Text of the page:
Schuldig runs down the hallway, pushes the door to Nagi's room open.
"I fucked her," Schuldig says. Nagi, who is bent over his desk and presumably working, looks up at him. Blinks.
"You're unfair to me," Nagi says blankly. "I'm a teenager. I'm not your psychiatrist."
"Shut the fuck up, Nagi," Schuldig says. "Shut the fuck up and hold me." It is a minimally pleasant comfort that Nagi does as he's told. He comes and he sits next to Schuldig on the bed and puts a thin arm around Schuldig's thin shoulder. "She asked me to," Schuldig explains. "She was licking ice cream off a fucking spoon at me and then she took off her shirt. She asked me to."
"A lot of your excuses start that way," Nagi says.
"A lot of my excuses are fucking true," Schuldig replies.
"I never said they weren't."
"What the fuck is Crawford trying to do." Schuldig presses his thumb against that ridge of aching muscle on his forehead. "What the fuck time is it."
"I don't know, and twelve-sixteen." Nagi pats Schuldig's shoulder ineffectually. Schuldig is being unfair to him. What the hell was he thinking, shut the fuck up and hold me? Normal people don't say that and Schuldig certainly doesn't say that. It's unfair to Nagi, who thinks that if he pats Schuldig on the shoulder enough times when Crawford won't do it that Schuldig will suddenly give a fuck. Schuldig doesn't even give a fuck that he's being unfair. He's not going to give a fuck that Nagi has some notion that Schuldig will ever give a fuck about anything.
Nagi pushes Schuldig's shaking hand away.
"Here," Nagi says. "Let me do it." He does it. Schuldig leans his head against the wall behind him and slouches so Nagi can reach his forehead. Nagi presses a small thumb against the twitching muscle. He presses something else, some force of compacted air, against the muscle. It's twitches slow, then disappear. "Better?" Nagi asks.
"Hm." The door's lock clicks shut. Sometimes Schuldig hates it when Nagi does that, locking a door from across the room or getting the bag of Oreos without even getting up. Now, Schuldig just laughs.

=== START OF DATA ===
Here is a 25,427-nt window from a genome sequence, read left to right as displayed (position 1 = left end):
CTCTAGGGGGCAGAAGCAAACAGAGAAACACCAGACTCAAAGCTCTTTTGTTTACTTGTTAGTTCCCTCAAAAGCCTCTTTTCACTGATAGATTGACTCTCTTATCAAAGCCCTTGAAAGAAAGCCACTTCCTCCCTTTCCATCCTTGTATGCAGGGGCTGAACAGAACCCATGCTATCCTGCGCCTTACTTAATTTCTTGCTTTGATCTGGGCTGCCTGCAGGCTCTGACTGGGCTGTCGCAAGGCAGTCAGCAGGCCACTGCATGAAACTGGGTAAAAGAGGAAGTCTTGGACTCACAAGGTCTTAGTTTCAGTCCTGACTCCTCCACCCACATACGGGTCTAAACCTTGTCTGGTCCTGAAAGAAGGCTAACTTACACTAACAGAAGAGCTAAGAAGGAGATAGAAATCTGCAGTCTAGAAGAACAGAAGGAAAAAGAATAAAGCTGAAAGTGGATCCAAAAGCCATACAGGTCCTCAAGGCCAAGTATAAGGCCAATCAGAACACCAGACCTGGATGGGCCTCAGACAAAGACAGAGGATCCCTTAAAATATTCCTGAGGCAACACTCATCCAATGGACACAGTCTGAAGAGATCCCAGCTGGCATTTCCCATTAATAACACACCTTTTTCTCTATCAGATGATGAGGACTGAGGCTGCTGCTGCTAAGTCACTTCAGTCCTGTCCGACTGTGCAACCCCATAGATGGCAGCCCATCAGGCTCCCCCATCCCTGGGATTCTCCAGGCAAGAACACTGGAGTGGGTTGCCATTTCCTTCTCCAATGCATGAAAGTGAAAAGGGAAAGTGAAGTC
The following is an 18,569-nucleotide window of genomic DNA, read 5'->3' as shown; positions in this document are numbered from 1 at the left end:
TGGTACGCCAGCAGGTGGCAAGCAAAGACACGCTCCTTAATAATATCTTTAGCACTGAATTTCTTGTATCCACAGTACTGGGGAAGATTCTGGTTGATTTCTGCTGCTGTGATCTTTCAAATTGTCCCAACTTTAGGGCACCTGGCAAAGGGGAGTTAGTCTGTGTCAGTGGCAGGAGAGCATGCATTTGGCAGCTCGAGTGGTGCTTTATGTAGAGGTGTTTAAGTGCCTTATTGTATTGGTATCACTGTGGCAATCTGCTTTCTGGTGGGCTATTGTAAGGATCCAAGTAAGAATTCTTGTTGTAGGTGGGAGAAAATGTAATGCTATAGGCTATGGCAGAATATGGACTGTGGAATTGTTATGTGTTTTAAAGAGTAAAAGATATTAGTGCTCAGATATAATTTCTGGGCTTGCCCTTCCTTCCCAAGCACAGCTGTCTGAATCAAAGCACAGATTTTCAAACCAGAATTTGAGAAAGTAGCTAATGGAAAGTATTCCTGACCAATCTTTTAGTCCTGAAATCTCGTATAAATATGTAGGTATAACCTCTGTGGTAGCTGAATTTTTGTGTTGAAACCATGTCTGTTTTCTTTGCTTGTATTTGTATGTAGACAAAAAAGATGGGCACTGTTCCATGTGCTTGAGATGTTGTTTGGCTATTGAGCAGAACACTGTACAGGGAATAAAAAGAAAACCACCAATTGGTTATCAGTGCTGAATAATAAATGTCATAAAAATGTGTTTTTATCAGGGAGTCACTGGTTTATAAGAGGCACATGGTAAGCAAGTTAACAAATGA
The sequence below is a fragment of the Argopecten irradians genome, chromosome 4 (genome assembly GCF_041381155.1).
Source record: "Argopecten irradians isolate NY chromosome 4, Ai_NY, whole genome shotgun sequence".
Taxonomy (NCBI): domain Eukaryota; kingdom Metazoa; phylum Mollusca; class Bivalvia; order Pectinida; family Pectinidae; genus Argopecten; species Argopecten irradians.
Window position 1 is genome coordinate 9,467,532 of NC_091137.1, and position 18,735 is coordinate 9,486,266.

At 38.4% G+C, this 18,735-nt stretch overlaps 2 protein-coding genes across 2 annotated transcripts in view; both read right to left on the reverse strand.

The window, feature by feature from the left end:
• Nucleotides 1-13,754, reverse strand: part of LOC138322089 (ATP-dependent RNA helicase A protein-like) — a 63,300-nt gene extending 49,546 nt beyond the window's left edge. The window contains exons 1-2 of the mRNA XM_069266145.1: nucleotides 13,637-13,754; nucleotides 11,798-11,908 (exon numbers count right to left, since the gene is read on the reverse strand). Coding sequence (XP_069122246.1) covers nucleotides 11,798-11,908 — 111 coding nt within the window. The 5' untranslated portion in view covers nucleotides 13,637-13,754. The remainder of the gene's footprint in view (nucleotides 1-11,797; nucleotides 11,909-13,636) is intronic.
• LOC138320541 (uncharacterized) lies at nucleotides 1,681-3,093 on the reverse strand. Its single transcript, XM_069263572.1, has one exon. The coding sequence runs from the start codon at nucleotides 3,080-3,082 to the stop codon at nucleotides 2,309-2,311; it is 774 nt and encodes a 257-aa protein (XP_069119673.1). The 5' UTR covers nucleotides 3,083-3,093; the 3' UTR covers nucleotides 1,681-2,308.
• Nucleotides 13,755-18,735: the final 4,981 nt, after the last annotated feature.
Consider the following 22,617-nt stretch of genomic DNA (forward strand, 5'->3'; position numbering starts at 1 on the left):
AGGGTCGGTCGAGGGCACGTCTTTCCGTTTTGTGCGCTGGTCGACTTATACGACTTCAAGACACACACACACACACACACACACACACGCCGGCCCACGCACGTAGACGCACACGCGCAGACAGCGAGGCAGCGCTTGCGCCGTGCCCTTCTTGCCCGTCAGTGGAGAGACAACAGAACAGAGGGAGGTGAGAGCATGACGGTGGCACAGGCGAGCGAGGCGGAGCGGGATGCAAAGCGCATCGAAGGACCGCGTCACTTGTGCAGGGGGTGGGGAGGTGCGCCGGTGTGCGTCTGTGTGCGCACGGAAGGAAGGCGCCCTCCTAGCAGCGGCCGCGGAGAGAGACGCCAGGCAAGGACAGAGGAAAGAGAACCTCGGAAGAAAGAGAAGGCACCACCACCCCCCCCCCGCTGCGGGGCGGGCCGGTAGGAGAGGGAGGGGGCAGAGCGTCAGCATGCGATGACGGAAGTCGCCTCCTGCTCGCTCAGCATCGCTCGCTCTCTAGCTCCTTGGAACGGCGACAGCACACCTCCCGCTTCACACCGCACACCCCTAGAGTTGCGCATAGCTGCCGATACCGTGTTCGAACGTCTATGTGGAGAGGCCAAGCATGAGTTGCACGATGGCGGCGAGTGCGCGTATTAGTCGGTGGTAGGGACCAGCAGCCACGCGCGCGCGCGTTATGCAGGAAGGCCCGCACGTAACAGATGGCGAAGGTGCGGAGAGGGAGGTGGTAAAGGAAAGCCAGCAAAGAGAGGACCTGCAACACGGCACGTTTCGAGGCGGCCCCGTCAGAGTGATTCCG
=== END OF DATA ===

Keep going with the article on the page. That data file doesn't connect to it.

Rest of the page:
"Who're you keeping out?" Schuldig asks.
"Who am I keeping in," Nagi corrects him. "I'm just making sure that if the Pope comes over you don't fuck him, too."
"Nagi." Schuldig sprawls out across Nagi's lap. "I'm shocked."
"Bad influences," Nagi says. He plays absently with Schuldig's hair. "I have these bad influences."
"Everyone says that at least once in their lives. It's a fucking stupid excuse."
"I like the red, Schuldig," Nagi says. "It's taken me a while to get used to it, but I like it."
"Glad to have your approval. I don't think Crawford likes it. I don't think Crawford fucking notices. Maybe I should be a blonde with big tits and a womb and then he'd fucking notice."
"Want to kill her, though."
"You'll get your chance."
"I know." Schuldig searches through his pockets for his lighter and his last cigarette. He lights the cigarette presses it against his lips and makes a face. "Unfiltered. Fuck. Do you think I should shoot her or kick her to death?"
"I didn't know you were much good at kicking."
"Kick like a fucking horse." Schuldig blows smoke out his nose. "Kick like a fucking kangaroo."
"It's certainly original. Why don't you get some sleep and then, in the morning, we can make a list of pros and cons? Shooting: involves guns. Kicking: reminiscent of kangaroos." Schuldig laughs. He turns, presses his face against Nagi's hip. His cigarette trails smoke into the air, drops ash over the edge of the bed. Nagi cradles his head, bows his body over. "You're an idiot," he says. "You're such an idiot."
"Ow," Schuldig says. "Bruise." Nagi's hold lightens. "Let's just go to bed. Let's just fucking go to bed."
Sometimes Schuldig it hates it when Nagi does that, turning the lights off without moving to the light switch or floating the first aid kit in from Crawford's bathroom without moving a finger. Now, Schuldig just closes his eyes and pulls Nagi's covers over his head. Nagi curls up, small, at his back, cheek at his shoulder-blade.
"I'm tired," Schuldig says. Nagi's hand rests at his waist. "And this is not cuddling."
It isn't cuddling. It's clinging.
They fall asleep in no more than five minutes.